I wonder if the engine is optimized for quad-cores or something, as the game ran like butter for me with everything on and at my max resolution (1600X900, 4GB RAM, 1GB Video card), again Visceral have crafted a game that is entertaining even just to watch, this is a game to impress non-gamers with.
The first chapters feel more claustrophobic this time, there are no grand vistas to set the scene at the start, you just wake up and hell is already upon you. What glimpses you do get of the greater station are limited to typical cityscapes you might see anywhere, albeit in outer space.
Eventually this opens up and there are some great things to gawk at, the environments themselves do change a good bit, but it still amounts to a linear trek down a series of dark, tight corridors most of the time. This isn’t as bad as it sounds, the level design is good, and each area has a mindboggling array of random flotsam that much have taken an age to design and model , only to be passed by with hardly a second glance.
There is little actual backtracking, you visit one or two areas a couple of times but you end up there by always following the straight path, not to look for a key or something like that. Diversions usually lead to loot and monsters. It may be linear, but it’s an enthralling trip.
As amazing as this game looks, it’s the sound design that steals the show when it comes to scares, ambient noise fills every room with a sense of dread, distant screaming as the catastrophe unfolds across the station and the mumbling of terrified civilians behind locked doors.
That old survival horror trope –the screaming/laughing baby- returns here and is used to great effect, the fact that this and other noises sometimes can come from necromorphs means you can’t just ignore them as background noise. There isn’t much actual music per se, but the hum of machinery or the clatter of a distant battle gives each area its own distinctive flavor.
The sound design is especially noticeable during space or other vacuum sections, where almost nothing can be heard at all and every noise shrinks away in almost deafening contrast. Only the noises from your suit and anything you directly contact are in evidence here, these moments are punctuated with an occasional thrum of a deep cello, which gives these timed sequences some extra gravitas.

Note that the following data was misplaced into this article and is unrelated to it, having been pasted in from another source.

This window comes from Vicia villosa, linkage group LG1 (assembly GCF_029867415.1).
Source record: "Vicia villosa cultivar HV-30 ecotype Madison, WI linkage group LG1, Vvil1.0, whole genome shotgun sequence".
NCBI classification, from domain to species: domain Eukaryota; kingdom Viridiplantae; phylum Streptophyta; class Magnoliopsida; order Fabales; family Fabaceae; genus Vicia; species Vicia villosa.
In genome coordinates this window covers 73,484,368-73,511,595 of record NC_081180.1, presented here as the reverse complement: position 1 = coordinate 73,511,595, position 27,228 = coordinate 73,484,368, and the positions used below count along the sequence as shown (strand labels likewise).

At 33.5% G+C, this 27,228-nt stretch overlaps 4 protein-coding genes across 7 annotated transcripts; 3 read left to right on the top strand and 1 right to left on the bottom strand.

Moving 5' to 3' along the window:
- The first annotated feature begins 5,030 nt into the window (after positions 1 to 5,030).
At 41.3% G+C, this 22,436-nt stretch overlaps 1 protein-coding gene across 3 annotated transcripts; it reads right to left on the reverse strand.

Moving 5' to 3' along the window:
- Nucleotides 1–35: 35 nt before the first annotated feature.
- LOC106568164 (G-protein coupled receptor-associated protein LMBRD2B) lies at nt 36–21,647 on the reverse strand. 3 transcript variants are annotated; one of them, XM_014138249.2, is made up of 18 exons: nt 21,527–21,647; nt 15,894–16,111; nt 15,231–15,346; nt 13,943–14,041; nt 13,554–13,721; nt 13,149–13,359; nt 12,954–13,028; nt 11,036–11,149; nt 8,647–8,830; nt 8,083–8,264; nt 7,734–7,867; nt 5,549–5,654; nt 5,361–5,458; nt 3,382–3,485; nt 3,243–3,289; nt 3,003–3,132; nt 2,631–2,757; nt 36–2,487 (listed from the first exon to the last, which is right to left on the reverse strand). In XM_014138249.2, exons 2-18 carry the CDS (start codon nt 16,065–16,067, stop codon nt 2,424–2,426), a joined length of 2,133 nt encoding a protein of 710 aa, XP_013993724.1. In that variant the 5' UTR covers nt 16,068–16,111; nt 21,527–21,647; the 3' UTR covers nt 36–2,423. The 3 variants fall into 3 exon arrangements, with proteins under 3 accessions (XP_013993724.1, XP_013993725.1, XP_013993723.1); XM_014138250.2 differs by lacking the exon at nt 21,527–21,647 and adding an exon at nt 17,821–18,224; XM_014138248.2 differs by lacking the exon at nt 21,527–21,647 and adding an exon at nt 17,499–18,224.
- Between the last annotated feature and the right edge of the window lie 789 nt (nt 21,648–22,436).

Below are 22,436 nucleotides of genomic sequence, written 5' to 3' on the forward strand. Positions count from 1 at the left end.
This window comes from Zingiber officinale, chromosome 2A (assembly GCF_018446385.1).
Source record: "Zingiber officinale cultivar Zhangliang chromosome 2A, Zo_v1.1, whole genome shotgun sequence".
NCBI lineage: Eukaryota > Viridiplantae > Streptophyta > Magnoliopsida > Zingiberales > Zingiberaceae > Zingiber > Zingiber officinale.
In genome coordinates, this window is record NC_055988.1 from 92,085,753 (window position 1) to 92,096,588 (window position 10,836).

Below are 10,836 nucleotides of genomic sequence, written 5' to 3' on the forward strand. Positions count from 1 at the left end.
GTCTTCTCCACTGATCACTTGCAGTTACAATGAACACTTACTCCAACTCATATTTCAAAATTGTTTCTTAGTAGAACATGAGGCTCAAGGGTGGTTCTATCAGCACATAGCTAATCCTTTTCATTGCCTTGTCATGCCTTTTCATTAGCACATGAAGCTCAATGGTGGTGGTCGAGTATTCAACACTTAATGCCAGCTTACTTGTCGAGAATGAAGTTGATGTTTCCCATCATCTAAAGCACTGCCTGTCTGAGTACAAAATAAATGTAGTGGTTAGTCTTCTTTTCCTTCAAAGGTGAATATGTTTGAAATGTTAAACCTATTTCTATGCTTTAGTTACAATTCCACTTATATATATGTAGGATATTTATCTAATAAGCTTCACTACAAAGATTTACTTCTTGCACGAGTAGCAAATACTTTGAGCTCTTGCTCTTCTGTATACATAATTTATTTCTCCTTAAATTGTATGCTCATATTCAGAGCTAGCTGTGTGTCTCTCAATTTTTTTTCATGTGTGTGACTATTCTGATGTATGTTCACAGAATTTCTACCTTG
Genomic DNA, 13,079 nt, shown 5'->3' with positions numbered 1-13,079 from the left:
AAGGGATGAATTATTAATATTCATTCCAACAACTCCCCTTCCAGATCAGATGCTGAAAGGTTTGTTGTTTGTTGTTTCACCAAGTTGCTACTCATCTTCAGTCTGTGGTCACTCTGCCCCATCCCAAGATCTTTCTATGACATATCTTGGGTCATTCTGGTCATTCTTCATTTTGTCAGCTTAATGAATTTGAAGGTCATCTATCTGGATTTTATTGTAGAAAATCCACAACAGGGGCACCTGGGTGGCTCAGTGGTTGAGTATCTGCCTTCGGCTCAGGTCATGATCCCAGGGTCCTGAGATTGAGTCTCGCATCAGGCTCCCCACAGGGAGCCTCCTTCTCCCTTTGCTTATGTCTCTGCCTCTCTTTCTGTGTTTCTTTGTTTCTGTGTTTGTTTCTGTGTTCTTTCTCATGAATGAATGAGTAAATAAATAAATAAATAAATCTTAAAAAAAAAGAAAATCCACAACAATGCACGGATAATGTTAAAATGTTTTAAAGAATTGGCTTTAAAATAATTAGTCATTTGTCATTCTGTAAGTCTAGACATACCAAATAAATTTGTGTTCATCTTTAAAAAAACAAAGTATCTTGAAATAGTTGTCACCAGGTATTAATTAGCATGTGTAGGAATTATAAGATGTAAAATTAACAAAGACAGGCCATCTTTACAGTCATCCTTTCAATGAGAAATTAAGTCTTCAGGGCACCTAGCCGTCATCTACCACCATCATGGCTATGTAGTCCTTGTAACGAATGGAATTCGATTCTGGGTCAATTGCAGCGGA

The final aspect of the sound design is the voice acting, which hits the nail on the head in this case, Isaac talks for the first time and it’s not at all jarring, awkward or ham-fisted, most game voice acting is a combination of those three. He doesn’t speak much but has a lot to say on a small number of occasions and the lines are delivered well and often just what you might say yourself in those situations. Other actors follow suit, it’s rare that good voice talent is combined with good dialogue in an action game, but here it is.
Closing comments and Replay Value
Terrifying, exhilarating and addictive. By the time you finish Dead Space 2 you’ll be both relieved that it’s finished yet eager for another play through, the last couple of chapters really never let up in their intensity, so be prepared to bring your game face if you intend to play on harder difficulties.
Multiple plays will reveal different rewards in the form advanced new RIGs and the possibility of upgrading everything via New Game+ options. But really the experience is so well polished that it would be worth multiple plays without any of that, it’s just icing on the cake.
I didn’t go into the multiplayer in detail as I honestly didn’t give it much time and don’t find it as interesting as other games, but I’m glad they didn’t go with co-op as that ruined the fear factor of Resident Evil 5. It’s not exactly throw-away, but it’s not a comprehensive multiplayer package either. It’s nice to have it though, this game just didn’t even need it, again it’s just bonus.
This game ultimately one ups the original in every conceivable way other than the wow factor of a great new IP.
Dead Space 2 is the current state of survival horror, immersive, beautiful and panic inducing.
You need to buy this game.